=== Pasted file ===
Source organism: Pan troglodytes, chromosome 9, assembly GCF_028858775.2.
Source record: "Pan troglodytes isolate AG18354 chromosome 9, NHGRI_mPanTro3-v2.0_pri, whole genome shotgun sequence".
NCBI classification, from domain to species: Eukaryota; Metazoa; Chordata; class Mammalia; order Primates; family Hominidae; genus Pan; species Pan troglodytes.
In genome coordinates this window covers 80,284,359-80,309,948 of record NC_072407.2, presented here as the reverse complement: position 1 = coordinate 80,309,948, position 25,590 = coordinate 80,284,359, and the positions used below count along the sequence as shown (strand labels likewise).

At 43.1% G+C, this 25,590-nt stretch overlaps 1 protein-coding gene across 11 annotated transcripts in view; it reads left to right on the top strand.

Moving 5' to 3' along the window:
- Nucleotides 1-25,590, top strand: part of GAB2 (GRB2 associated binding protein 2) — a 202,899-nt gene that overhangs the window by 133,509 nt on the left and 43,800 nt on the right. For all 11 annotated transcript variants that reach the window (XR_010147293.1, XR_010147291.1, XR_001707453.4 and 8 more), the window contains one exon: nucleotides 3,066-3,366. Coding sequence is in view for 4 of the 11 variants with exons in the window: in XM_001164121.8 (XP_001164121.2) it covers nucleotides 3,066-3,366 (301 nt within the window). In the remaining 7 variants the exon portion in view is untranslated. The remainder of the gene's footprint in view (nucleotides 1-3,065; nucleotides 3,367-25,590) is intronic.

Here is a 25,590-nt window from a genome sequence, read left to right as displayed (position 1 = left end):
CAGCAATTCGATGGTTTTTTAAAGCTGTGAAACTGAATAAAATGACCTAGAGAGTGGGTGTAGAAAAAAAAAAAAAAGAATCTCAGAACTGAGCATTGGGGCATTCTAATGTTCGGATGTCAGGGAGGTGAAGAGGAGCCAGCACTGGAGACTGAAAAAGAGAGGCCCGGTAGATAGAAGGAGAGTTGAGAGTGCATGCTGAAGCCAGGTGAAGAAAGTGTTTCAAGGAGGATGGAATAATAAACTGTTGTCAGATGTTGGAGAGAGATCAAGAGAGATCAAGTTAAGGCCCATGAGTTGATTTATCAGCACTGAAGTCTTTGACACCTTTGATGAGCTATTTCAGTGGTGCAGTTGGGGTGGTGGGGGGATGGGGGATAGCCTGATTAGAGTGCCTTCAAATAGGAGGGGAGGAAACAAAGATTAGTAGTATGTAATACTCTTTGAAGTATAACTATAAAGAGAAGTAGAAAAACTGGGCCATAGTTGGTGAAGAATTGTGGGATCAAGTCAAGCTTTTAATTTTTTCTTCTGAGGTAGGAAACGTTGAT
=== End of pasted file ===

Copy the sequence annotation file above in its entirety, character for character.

Source organism: Pan troglodytes, chromosome 9, assembly GCF_028858775.2.
Source record: "Pan troglodytes isolate AG18354 chromosome 9, NHGRI_mPanTro3-v2.0_pri, whole genome shotgun sequence".
NCBI classification, from domain to species: Eukaryota; Metazoa; Chordata; class Mammalia; order Primates; family Hominidae; genus Pan; species Pan troglodytes.
In genome coordinates this window covers 80,284,359-80,309,948 of record NC_072407.2, presented here as the reverse complement: position 1 = coordinate 80,309,948, position 25,590 = coordinate 80,284,359, and the positions used below count along the sequence as shown (strand labels likewise).

At 43.1% G+C, this 25,590-nt stretch overlaps 1 protein-coding gene across 11 annotated transcripts in view; it reads left to right on the top strand.

Moving 5' to 3' along the window:
- Nucleotides 1-25,590, top strand: part of GAB2 (GRB2 associated binding protein 2) — a 202,899-nt gene that overhangs the window by 133,509 nt on the left and 43,800 nt on the right. For all 11 annotated transcript variants that reach the window (XR_010147293.1, XR_010147291.1, XR_001707453.4 and 8 more), the window contains one exon: nucleotides 3,066-3,366. Coding sequence is in view for 4 of the 11 variants with exons in the window: in XM_001164121.8 (XP_001164121.2) it covers nucleotides 3,066-3,366 (301 nt within the window). In the remaining 7 variants the exon portion in view is untranslated. The remainder of the gene's footprint in view (nucleotides 1-3,065; nucleotides 3,367-25,590) is intronic.

Here is a 25,590-nt window from a genome sequence, read left to right as displayed (position 1 = left end):
CAGCAATTCGATGGTTTTTTAAAGCTGTGAAACTGAATAAAATGACCTAGAGAGTGGGTGTAGAAAAAAAAAAAAAAGAATCTCAGAACTGAGCATTGGGGCATTCTAATGTTCGGATGTCAGGGAGGTGAAGAGGAGCCAGCACTGGAGACTGAAAAAGAGAGGCCCGGTAGATAGAAGGAGAGTTGAGAGTGCATGCTGAAGCCAGGTGAAGAAAGTGTTTCAAGGAGGATGGAATAATAAACTGTTGTCAGATGTTGGAGAGAGATCAAGAGAGATCAAGTTAAGGCCCATGAGTTGATTTATCAGCACTGAAGTCTTTGACACCTTTGATGAGCTATTTCAGTGGTGCAGTTGGGGTGGTGGGGGGATGGGGGATAGCCTGATTAGAGTGCCTTCAAATAGGAGGGGAGGAAACAAAGATTAGTAGTATGTAATACTCTTTGAAGTATAACTATAAAGAGAAGTAGAAAAACTGGGCCATAGTTGGTGAAGAATTGTGGGATCAAGTCAAGCTTTTAATTTTTTCTTCTGAGGTAGGAAACGTTGAT